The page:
Yayoy Kusama at Victoria Miro

yayoy Kusama

Until July 30th at Victoria Miro 

Last Saturday, on a very sunny London day, I was curious to see the exhibition everyone was talking about and ended up joining – what I later defined as – one of the longest queue of my life. Talking with other people apparently, their experience was quite the same.

Why is that?  Yayoy Kusama,  a Japanese  87-year-old, is one of the world’s most popular artist  at the moment. She has worked on multiple projects throughout her career including painting, scupltures, environmental installations. She has even teamed up with fashion brands on the likes of Louis Vuitton, Uniqlo and so on.

 

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Yayoi Kusama. Photo: © Yayoi Kusama; Courtesy of Ota Fine Arts, Tokyo /Singapore; Victoria Miro, London; David Zwirner, New York; KUSAMA Enterprise.

 

Although her work includes a variety of different projects and themes, the pumpkins, the dots and the mirrors can be described as her successful and signature style.

Kusama, as some of the most talented artists, has experienced periods of acute mental instability and she declares that: I use my complexes and fears as subjects… I am pursuing art in order to correct the disability which began in my childhood”.

 

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Photo by Roman in London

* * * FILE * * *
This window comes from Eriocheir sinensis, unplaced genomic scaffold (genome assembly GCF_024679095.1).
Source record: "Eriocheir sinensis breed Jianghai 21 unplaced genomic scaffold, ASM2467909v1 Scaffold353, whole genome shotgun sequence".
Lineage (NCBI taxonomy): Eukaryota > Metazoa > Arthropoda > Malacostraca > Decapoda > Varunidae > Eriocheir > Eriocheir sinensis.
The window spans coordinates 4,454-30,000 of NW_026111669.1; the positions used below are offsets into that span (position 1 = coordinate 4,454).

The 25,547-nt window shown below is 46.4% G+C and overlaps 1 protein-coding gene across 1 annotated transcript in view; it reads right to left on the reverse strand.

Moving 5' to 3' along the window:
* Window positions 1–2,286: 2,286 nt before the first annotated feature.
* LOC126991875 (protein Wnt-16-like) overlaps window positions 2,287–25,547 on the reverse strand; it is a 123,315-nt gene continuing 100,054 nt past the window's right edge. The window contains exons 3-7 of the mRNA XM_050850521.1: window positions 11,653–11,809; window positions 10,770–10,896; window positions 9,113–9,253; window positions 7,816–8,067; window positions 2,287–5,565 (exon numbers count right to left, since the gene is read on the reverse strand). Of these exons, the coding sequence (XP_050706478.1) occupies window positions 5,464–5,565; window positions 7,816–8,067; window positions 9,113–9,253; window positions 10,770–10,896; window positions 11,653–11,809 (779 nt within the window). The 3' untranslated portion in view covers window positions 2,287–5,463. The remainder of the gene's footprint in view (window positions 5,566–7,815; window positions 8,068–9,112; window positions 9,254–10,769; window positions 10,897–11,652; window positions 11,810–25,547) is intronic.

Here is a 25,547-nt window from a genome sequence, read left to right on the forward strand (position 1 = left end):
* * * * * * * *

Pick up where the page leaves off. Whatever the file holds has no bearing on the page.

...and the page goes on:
I must say that the exhibition in Wharf Road (Islington) didn’t disappoint me:it included some of her installation and sculptures, while the paintings are currently available at the Mayfair Branch of the gallery.

The first installation I went in was one of three mirror rooms, called ‘the Eternal Love I have for the Pumpkins’ which provides you with a  fully submersive experience of one kind: you’ll find yourself immersed with coloured dotted black and yellow pumpkins of all shapes and size. Apparently, she connects them with her good childhood memories. “Pumpkins have been a great comfort to me since my childhood: they speak to me of the joy of living,”

 

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Yayoi Kusama Chandelier of Grief, Photo by Roman in London

 

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Narcissus Garden. Photo by Roman in London

The Chandelier of  grief is an experience of being surrounded by bouncing lights, while in the garden you can find  Where the Lights in My Heart Go (2016),  a mirrored cube which reflects the pond in which  the silver spheres of Kusama’s Narcissus Garden (1966) are floating around.

 

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Narcissus Garden. Photo by Roman in London

Yayoi Kusama: Sculptures, Paintings and Mirror Rooms is at Victoria Miro, 16 Wharf Road, London, N1 7W; My Eternal Soul Paintings is at Victoria Miro, 14 St George St London, W1S 1FE; both until 30th July

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